Public statements of solidarity are good. A level playing field for employees is better.
I keep getting emails from companies saying they stand in solidarity with black Americans and oppose racism. Super, glad to hear it. My reaction, though: What’s the racial makeup of your board of directors? Who succeeds in your organization? Who gets promoted? The social display of empathy is a good first step, but it’s time for corporations to do more.
Research I’ve led in industry after industry shows just how much work remains to be done. Our surveys of lawyers, architects and engineers confirm that the experience of black professional women diverges dramatically from that of white men. For example, only 15% of white male architects feel they have to work twice as hard to get the same level of recognition as their colleagues; 71% of black women do.
While we measured perceptions, there’s plenty of hard data out there to show that black women’s perceptions are correct: they do need to be more competent and accomplished than any other group in order to get ahead. For example, one study found that black women are rated even more harshly for failure at work than black men and white women due to the “double jeopardy” of their intersecting identities. Perhaps not surprisingly, our research shows that black professional women are more likely than any other group of women to say they are treated unfairly with respect to hiring, assignments and promotions.
Office politics also are more complicated for black women. Organizations accept a narrower range of behavior from black women, who are the group most likely to report pushback for showing anger. Black women need walk a tightrope, balancing assertiveness with deference, much more so than white women, who themselves face a tightrope compared to white men. White men just need to be authoritative, and can use anger to draw a “Don’t tread on me” line.
The workplace is also lonelier for black women. In our survey of 557 science professors, we found that 76% of women of all races felt that women typically support other women; only 56% of black women science professors agreed. Across our samples, black women were by far the least likely group of women to feel that they have a lot in common with other women. White women seem to be assuming a shared sisterhood black women don’t see.
Our interviews of science professors also found that black women reported, in a tone of bleak isolation, a level of disrespect I have never heard again in my hundreds of interviews with professional women. One biologist described her experience as one of “Isolation … you don’t know who you can trust … And alienating — this has been a very lonely life.”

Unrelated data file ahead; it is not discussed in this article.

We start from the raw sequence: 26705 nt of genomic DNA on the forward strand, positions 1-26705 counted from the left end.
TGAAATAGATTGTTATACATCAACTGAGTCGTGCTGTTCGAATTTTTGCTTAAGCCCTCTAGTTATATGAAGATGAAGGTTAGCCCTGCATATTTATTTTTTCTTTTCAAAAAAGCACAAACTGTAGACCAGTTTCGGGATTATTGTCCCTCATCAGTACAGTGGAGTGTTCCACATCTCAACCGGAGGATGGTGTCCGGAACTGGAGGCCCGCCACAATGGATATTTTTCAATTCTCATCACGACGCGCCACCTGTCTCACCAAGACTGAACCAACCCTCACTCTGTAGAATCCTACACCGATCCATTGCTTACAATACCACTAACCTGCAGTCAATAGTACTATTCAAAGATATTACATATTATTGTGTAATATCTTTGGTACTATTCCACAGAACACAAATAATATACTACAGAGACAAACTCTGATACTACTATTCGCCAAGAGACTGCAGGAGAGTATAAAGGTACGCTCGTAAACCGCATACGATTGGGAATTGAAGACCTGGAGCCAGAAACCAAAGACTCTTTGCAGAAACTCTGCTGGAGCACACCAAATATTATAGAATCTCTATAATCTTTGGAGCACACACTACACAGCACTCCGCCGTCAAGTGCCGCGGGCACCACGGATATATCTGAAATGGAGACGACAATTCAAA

There’s been a lot of corporate handwringing about how hard it is to produce a level playing field, spurred by research that shows that most diversity initiatives are ineffective.
It’s not that hard.
Businesses have failed to make progress on diversity because they have never bothered to pick up the tools they use to solve any problem they actually care about. If a business had a problem with sales, the response would not be to hire someone to lead the company in deep conversations about how fervently the company cares about sales and put on programming for National Celebrate Sales Month. The business would gather the evidence, establish metrics, and keep trying different things until it achieved its sales goals.
We don’t use that approach to bring equity to organizations — but we should. That same data-driven, experimental approach can be used to fight racism and sexism in the workplace. We have 40 years of social science data documenting the distinct patterns of bias that affect women and people of color. We can use this data to pinpoint where bias plays out in business contexts and then interrupt that bias with new, evidence-based processes.
I call these tweaks to hiring, performance evaluations, and other HR systems “bias interrupters” because they don’t really require changing how people think, as so many implicit bias trainings try (and fail) to do. Instead, they interrupt bias by changing business systems and routines.
For example, a company facing diversity challenges in hiring should be keeping metrics: tracking the demography of the initial applicants, monitoring which resumes get to the top of the pile, logging who gets interviewed and who gets offers. Knowing exactly where underrepresented candidates are getting pushed out of the process matters because the fix for diversifying the initial pool is very different from the fix when only well-connected white men are getting high marks for interviews. For the former, the key is reaching out to a broader range of networks — for example, to career centers at historically black colleges and universities. For the latter, the key is a combination of structured interview questions, grading rubrics, and making interviewers aware of the patterns of bias that crop up in job interviews. Changing these business systems is how we turn lofty CEO statements into real progress.
During the time it took me to write this, I got yet another email from a white-led organization telling me I need to feel uncomfortable about racism. I do. But this is not about white people’s emotions. This is about finally delivering on America’s promise of racial equality.
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This opinion piece was originally published on Bloomberg.com on June 12, 2020.